Make A Cloud

By | November 25, 2013

Make A Cloud

Do your kids ever ask you how a cloud is made?  My oldest asks me that a lot, and although I can explain it to her I thought it would be a LOT more fun to let her make a cloud.  That is why we decided to try this experiment.

One of the coolest things about this experiment is that you can actually see the cloud building up in the jar and then when you take the lid off you can touch it.  Both girls had fun with this experiment and we had to make several clouds so they could watch them form and then let them loose to touch.

What is happening with this experiment?  The atmosphere needs three ingredients to make a cloud, Moist Air, Cooling, and Cloud Condensation Nuclei (CCN). CCN (also known as cloud seeds) are small particles on which water vapor condenses.  In this experiment we had to make our own CNN’s that is why we lit the match and threw it in the bottle.  The little bit of smoke from the match provides a surface for the cloud to form.   After you put the match in the jar and put the lid back on you will observe the cloud growing and moving in a circular pattern, this happens as a result of the warm air rising and and the cool air sinking.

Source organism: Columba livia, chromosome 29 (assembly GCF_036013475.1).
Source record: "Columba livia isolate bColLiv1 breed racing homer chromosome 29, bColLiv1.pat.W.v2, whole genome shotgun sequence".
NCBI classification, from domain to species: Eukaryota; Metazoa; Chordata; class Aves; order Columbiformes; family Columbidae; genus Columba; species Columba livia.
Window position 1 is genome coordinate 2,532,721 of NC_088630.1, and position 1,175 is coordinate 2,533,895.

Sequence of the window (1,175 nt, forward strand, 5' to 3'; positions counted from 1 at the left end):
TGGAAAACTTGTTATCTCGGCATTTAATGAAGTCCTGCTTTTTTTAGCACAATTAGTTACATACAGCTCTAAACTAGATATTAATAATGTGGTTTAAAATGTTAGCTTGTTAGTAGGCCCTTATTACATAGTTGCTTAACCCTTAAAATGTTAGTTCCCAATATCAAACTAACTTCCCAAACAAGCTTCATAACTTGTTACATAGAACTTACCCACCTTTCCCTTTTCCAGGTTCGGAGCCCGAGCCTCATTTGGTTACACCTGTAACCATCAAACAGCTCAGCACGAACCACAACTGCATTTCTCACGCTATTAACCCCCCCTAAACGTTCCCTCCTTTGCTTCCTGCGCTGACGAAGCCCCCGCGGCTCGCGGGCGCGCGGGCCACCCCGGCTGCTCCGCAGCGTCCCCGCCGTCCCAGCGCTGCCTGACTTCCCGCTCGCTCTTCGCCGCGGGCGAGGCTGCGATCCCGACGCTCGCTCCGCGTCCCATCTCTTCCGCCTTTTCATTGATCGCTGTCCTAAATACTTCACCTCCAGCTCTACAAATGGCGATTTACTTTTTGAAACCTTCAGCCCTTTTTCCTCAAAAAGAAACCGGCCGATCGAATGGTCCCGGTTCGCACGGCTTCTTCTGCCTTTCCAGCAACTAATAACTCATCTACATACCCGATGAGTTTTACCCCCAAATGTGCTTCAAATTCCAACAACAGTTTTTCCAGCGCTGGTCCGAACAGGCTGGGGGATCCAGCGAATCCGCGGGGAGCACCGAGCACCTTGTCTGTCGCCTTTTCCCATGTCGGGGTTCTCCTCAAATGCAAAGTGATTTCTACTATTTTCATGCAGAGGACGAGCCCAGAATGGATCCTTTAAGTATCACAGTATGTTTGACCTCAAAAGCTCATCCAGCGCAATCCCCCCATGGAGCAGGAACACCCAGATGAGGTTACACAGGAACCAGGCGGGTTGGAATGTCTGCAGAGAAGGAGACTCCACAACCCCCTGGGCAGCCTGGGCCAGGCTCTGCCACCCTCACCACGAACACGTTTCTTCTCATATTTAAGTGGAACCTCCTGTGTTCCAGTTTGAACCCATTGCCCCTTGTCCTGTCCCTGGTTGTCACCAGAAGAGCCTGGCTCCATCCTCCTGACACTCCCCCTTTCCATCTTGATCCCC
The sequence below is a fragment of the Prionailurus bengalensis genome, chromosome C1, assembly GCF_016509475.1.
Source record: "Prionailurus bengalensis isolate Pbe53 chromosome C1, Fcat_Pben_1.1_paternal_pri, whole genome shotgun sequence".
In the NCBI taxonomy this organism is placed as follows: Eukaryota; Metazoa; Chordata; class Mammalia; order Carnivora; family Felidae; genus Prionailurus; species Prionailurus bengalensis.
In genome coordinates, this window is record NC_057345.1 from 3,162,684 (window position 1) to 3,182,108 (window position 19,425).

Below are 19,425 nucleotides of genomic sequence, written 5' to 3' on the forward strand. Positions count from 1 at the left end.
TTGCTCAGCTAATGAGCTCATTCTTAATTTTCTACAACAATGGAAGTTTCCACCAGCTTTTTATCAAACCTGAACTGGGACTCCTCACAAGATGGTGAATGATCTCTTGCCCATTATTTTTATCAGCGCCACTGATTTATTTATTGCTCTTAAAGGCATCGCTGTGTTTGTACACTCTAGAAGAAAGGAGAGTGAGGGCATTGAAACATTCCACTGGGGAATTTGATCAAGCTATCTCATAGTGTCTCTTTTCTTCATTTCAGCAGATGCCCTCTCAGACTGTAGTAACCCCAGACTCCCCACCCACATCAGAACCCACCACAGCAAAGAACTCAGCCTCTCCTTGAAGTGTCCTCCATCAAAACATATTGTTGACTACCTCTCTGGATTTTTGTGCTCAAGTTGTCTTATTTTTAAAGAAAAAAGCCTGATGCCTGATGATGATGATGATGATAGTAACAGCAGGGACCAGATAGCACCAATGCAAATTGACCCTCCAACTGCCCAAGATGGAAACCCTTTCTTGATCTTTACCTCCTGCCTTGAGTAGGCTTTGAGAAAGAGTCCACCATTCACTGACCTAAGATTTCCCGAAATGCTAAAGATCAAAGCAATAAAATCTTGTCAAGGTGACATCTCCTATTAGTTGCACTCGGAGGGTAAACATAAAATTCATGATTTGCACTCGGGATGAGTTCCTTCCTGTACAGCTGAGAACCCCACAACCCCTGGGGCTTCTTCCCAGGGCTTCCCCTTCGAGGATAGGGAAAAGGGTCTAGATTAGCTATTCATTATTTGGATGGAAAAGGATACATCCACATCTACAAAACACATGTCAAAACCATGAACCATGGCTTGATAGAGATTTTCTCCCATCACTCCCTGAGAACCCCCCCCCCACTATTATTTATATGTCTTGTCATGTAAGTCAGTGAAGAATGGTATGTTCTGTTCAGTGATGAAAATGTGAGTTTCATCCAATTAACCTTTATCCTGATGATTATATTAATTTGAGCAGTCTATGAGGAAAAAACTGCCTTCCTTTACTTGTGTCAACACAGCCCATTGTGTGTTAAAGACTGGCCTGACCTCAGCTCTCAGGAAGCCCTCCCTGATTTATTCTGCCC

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Supplies

Jar With Lid
Warm Water (should be steaming a little but not boiling)
Ice
Match

Directions

 Cloud Science ExperimentPour warm water in the bottom of your jar.  And flip the lid of the jar upside down and fill with ice then place on top of jar.

Cloud Science ExperimentLight a match and throw into jar then replace lid.

Cloud Science ExperimentWatch the cloud form, and how it moves in a circular pattern in the jar.

Cloud Science ExperimentOpen the Jar and let your cloud free!

Cloud Science ExperimentAs the cloud is leaving the jar you can touch it to see what it feels like.

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21 thoughts on “Make A Cloud

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  4. Angela Castle

    Did this with my son he thought it was very cool. Going to do this with my mentee for big brothers big sister.

    Reply
  5. Amy

    You can do this with a plastic bottle (but no ice) and the cloud will form as you squeeze the bottle, over and over. This could be used to explain how air pressure plays a part in cloud formation!

    Reply
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